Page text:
7ABX04 The Sixth Extinction II: Amor Fati (Duchovny/Carter)
Raj: As much as I love anything mystically-oriented, for me this is a completely unnecessary coda to the previous two episodes that were simply stunning. Duchovny’s writing just feels portentous and far too on-the-nose for any kind of subtlety. While the Cigarette Smoking Man attempts to exploit Mulder in a dangerous experiment we follow the agent’s journey through a strange wish-fulfilment dreamscape. It’s oddly messianic but without the nuance that would sell such a premise. We know Mulder is an archetypal hero with mythic traits but none of us actually thought he was Jesus, did we? Having said all that, in the right mood this episode is still kind of fun – especially the dream-within-a-dream sequences where Mulder builds a sandcastle Godship on the beach with an eidolon of his unborn child.
In hindsight I think it would have worked better had there been more effort made in selling the dream sequences as reality, since they seem to go wobbly a bit too soon. And knowing now that the model for all of this wasn't Last Temptation of Christ, but in fact the thematically-identical dream sequence in an old episode of The Invaders, a knockoff that was never cited or acknowledged-- well, that spoils the fun for me a bit.
What is perhaps apparent in hindsight is that Duchovny was trying to derail a storyline he wasn't interested in playing (the alien apocalypse storyline) and redirect the narrative from Scully's major revelation (discovering the spaceship was huge for her) back onto Mulder, where he believed the focus of the show belonged. Because as fans have noted over the years, 'Biogenesis' and 'The Sixth Extinction' seem to be going in one direction and 'Amor Fati' takes the story down an entirely different side road.
Raj: This is another comedy episode, but one that works rather well in my opinion. Rob Roberts is an apparently mild-mannered regular guy working at a burger joint, but he hides a terrible secret. He is in fact a monster, some kind of humanoid shark with an unstoppable appetite for human brain tissue. Unusually, we follow Rob’s story, with Mulder and Scully’s investigations constituting the very pared down B-story. But it works so well because Chad E. Donella plays Rob with such amicability and sweetness. There are flashes of genuine darkness in his character aside from his monstrous compulsions, but for the most part we see clearly that Rob doesn’t really want to hurt anyone. This ‘nice-guy monster’ conceit might have failed miserably in lesser hands, but here I found myself invested enough in Rob’s plight and the larger story to be genuinely affected by the inevitably tragic conclusion.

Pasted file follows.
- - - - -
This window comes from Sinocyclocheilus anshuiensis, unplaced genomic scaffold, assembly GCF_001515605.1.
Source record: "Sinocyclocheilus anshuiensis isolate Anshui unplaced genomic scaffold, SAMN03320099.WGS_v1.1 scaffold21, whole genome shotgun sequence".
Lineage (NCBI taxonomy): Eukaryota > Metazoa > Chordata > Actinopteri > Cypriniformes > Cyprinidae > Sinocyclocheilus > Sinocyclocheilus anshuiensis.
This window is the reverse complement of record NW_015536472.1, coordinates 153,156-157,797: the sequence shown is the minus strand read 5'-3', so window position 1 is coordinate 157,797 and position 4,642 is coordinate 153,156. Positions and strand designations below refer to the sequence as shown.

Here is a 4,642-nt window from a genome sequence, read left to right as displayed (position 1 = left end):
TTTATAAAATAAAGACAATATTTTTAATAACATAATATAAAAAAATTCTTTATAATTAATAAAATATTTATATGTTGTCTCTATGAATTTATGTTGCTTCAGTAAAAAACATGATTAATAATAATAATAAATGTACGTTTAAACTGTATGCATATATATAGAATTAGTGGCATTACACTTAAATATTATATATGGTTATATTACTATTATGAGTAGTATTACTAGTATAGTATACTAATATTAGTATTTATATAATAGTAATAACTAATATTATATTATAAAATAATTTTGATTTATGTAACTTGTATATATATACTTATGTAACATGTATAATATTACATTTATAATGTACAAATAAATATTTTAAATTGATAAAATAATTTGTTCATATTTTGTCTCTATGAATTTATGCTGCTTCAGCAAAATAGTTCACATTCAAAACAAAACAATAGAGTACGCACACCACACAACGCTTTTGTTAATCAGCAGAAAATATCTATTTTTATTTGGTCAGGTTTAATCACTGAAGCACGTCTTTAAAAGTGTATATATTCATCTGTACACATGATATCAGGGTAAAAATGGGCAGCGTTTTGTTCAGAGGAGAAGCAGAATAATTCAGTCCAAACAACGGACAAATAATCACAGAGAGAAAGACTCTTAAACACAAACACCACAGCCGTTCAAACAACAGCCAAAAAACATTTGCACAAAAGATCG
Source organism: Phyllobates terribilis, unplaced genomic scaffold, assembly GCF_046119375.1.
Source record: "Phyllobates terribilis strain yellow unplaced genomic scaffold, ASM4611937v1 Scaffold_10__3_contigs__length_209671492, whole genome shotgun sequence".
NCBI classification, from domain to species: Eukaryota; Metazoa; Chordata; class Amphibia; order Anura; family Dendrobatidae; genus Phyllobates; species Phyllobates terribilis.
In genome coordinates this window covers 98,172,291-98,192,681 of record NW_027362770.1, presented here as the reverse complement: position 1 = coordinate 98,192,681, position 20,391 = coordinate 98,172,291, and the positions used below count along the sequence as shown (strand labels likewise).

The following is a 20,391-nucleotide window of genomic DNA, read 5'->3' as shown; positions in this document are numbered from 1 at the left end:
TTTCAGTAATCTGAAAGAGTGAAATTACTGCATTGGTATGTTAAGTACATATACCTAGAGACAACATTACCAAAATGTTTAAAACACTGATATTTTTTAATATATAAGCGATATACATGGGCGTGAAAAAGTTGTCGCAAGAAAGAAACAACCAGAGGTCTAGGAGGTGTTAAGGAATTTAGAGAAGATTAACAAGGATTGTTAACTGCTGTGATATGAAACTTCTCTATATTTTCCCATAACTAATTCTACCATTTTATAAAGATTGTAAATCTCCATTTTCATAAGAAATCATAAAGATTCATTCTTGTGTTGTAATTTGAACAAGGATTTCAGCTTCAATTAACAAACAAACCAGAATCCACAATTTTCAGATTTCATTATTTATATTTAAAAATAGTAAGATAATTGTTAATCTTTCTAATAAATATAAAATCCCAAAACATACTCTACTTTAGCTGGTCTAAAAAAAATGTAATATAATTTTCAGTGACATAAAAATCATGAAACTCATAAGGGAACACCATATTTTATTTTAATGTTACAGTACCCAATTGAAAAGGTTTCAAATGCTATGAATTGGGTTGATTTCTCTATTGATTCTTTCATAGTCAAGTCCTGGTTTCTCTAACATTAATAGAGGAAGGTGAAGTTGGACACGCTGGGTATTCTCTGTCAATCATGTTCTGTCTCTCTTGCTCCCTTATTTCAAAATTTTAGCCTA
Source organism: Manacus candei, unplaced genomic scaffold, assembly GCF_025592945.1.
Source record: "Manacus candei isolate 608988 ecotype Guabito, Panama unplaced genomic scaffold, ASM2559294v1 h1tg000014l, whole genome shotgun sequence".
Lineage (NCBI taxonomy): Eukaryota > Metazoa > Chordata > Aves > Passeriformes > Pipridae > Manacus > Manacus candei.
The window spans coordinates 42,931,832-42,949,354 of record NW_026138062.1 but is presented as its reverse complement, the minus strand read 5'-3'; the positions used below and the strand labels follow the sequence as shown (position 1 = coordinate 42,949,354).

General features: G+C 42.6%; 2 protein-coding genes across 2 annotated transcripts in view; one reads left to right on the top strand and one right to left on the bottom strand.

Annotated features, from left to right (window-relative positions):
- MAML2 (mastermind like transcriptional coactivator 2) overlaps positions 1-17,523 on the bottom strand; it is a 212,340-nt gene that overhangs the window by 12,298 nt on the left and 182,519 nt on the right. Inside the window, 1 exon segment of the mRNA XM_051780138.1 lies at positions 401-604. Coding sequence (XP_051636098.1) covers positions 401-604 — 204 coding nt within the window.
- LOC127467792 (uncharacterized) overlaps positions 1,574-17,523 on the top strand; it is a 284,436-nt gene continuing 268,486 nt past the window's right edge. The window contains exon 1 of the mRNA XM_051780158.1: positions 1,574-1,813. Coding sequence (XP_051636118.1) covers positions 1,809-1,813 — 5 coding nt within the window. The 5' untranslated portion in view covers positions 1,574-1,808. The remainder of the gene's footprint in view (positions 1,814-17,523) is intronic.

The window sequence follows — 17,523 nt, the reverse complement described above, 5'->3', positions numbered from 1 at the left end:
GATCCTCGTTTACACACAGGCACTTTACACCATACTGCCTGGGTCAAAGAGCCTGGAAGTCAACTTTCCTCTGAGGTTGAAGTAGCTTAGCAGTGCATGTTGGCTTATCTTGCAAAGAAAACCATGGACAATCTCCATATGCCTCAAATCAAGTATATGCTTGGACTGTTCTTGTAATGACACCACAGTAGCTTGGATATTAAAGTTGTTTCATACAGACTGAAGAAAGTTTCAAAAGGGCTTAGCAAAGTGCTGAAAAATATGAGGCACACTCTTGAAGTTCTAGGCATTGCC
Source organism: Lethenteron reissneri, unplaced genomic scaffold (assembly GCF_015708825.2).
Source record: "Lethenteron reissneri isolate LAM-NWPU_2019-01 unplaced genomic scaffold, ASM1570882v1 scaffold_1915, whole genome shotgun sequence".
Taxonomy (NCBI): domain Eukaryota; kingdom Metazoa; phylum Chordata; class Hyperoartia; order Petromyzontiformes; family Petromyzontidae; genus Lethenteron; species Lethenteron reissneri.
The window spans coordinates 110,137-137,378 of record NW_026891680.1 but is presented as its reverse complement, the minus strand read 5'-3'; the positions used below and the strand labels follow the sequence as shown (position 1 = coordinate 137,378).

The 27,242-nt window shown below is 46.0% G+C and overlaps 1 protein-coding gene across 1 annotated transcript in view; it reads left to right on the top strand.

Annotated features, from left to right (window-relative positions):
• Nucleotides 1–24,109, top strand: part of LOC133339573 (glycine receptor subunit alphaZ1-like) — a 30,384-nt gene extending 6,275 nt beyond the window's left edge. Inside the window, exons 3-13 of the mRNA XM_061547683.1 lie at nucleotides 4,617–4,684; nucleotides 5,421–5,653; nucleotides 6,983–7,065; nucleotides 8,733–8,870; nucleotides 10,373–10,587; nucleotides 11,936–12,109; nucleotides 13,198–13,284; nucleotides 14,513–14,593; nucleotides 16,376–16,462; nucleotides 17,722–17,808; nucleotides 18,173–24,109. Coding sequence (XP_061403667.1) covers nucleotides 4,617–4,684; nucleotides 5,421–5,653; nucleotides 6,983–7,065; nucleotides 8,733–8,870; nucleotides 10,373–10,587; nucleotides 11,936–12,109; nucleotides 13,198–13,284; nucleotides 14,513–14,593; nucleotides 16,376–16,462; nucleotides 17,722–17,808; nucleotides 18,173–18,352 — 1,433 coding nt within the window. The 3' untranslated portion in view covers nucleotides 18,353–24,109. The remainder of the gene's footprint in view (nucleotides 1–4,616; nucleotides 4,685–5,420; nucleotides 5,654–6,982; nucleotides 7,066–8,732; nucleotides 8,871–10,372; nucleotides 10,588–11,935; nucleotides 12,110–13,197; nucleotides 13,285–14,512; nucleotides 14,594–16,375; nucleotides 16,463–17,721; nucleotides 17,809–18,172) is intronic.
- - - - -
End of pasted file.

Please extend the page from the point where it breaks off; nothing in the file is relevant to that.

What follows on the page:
7ABX05 Millennium (Gilligan/Spotnitz)
Raj: For me this episode is a failure. It works neither as a continuation of Millennium’s own potent mythology nor as a particularly strong X Files standalone. Really it feels like a completely squandered opportunity to bring the character of criminal profiler Frank Black into official XF canon. Its central conceit of ex-Millennium Group members becoming zombie ‘Horsemen’ to usher in the Apocalypse feels like lazy writing. It doesn’t connect to the show Millennium in any discernible way aside from the inclusion of Lance Henriksen’s Frank Black, and his character is given no story-arc whatsoever in this episode. All we are told is that he’s engaged in a custody battle for his daughter and has checked himself into a psychiatric hospital in an attempt to ‘get better’. Henriksen is still great as Frank Black, especially considering how little he was given to work with in this episode. It’s definitely not a Millennium story though, and at best it’s a very lukewarm X-File.
Chris: There are really two episodes in one here. One that begins as a fascinating horror/mystery with religious overtones and the other one that ends up with two guys shooting at zombies in a basement. There are a lot of great moments here but I think everyone thought the climax was beneath the show's dignity, most of all Lance Henriksen, who was openly critical of the episode.
Raj: One of the better standalone episodes of the seventh season, Rush is about a group of high-schoolers who are gifted with incredible speed after entering a mysterious subterranean chamber. I’m sure that Josh Trank, the writer-director of the 2012 sleeper-hit Chronicle, was a studious fan of Rush – seeing as how elements of that movie are lifted directly from this episode. The execution of the super-speed sequences are impressive and clever, as is the revelation that the newly empowered teens are displaying numerous micro-tears in their musculature from moving so fast in bodies not designed to handle such speed. It’s the little details like this that I appreciate in fantastical storytelling, grounding the events in some kind of reality and making suspension of disbelief that much easier. It’s what The X Files used to do so well.